7. EEEP to loving wise advisements. That makes that jerk of a girl who sounds like a ______ even worse. I'm sure it's so hard to see the kids that want to learn, and who care, against those who just want to pass. But, glad you love your job, and that you linked up with us!!

    ReplyDelete
    Replies
    1. Thanks! Love this link up--always so many interesting posts!

      Delete
  8. It really isn't funny when kids try to think they can fool us, and I'm sure as a teacher, it must drive you crazy!

    ReplyDelete
    Replies
    1. It does but I try to convince myself that at least they're learning a life lesson about what not to do!

      Delete
  9. Wow this is really hilarious. That girl must have felt extremely silly. I remember college to be exactly as you are saying it though. Wow, that guy seems so genuine. I'm glad he's in your class!

    ReplyDelete
    Replies
    1. He's a great kid--I'm sure he'll go far in life!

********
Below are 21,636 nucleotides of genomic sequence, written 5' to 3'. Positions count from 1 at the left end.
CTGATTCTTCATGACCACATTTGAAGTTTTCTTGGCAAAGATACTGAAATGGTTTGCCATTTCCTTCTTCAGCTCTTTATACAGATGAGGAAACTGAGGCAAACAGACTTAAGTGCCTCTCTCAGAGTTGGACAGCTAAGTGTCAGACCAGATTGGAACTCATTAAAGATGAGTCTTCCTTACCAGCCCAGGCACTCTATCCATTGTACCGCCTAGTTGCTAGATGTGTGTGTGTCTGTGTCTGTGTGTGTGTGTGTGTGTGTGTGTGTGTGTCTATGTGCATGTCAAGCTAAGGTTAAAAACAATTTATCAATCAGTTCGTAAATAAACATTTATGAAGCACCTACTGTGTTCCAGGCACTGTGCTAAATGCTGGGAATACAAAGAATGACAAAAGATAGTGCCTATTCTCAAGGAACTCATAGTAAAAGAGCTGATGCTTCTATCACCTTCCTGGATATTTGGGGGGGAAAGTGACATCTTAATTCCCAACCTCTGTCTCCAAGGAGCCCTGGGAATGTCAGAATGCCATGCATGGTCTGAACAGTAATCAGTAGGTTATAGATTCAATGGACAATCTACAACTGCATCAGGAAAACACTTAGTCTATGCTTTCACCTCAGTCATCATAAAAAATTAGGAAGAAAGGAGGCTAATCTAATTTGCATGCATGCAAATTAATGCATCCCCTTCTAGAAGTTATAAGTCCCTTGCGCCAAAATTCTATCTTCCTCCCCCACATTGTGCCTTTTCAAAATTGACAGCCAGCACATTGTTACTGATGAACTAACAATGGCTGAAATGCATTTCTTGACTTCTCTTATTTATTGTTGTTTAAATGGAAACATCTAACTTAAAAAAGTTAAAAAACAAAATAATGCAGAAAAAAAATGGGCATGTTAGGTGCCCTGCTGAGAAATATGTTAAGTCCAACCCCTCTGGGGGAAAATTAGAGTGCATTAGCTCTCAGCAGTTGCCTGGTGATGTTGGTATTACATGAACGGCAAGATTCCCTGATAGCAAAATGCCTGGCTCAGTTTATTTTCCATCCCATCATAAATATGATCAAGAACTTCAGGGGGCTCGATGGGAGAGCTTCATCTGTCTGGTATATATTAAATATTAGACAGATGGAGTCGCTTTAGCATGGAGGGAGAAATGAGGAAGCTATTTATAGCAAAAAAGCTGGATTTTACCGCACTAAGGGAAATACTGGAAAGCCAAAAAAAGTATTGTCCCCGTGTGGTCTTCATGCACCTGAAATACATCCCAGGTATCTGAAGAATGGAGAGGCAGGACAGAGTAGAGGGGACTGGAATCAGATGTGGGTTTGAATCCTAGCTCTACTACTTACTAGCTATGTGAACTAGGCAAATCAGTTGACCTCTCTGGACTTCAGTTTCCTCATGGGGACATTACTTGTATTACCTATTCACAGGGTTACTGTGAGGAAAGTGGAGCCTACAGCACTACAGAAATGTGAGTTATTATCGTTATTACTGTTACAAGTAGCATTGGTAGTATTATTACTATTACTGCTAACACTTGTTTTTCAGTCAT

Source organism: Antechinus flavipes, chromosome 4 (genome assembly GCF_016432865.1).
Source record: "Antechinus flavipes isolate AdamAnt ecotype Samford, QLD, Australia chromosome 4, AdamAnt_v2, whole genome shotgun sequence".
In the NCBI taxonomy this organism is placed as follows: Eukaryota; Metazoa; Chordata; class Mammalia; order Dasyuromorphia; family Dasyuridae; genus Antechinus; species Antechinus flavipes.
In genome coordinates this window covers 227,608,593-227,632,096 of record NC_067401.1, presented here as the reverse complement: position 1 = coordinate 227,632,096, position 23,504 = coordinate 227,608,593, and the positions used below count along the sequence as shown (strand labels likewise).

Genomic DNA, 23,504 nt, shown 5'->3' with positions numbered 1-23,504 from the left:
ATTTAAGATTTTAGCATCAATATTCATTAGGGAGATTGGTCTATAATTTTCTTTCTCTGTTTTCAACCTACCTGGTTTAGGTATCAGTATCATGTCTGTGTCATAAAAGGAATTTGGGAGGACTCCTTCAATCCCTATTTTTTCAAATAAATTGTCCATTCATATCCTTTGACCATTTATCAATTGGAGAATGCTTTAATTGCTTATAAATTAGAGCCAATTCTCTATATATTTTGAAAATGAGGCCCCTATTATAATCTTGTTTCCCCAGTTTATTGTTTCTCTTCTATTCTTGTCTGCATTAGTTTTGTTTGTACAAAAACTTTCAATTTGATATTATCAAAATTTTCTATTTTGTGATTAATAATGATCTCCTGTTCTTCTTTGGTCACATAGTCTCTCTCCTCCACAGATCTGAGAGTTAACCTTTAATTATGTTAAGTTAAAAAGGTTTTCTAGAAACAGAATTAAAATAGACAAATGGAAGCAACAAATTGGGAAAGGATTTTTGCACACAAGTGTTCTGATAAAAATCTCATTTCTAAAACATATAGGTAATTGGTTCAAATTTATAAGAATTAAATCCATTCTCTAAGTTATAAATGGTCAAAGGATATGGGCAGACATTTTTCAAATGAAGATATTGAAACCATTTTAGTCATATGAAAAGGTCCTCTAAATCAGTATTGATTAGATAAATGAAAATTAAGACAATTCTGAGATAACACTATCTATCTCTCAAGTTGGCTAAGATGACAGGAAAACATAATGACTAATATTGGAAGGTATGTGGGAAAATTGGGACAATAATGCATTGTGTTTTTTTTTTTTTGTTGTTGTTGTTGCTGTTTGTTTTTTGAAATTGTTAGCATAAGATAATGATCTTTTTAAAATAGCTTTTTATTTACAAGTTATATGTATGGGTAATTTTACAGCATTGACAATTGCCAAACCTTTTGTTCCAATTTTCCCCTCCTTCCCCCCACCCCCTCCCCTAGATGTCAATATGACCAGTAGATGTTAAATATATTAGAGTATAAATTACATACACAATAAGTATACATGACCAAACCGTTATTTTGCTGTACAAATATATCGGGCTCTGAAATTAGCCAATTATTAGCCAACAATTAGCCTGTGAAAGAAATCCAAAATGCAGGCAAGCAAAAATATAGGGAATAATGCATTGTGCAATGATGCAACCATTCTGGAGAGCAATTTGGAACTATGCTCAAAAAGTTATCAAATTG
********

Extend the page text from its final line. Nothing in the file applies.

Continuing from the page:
Delete
  10. I once was on a panel for college bound students. A panelist from another school advised these impressionable high school students that didn't like the grade you're given, just ask your parents to call up the professor and argue for a higher grade. It was our rival school, but it solidified all of the mess we joked about back then. Don't do the work, just ask your parents to step in. And now that my SIL is a teacher, she says parents call her non-stop inquiring about her students grades. It's a sad state of affairs out there.

    ReplyDelete
    Replies
    1. That happened to me sometimes when I was teaching high school--it's a little better at the college level. But I always used to wonder what message those parents thought they were sending their kids.

      Delete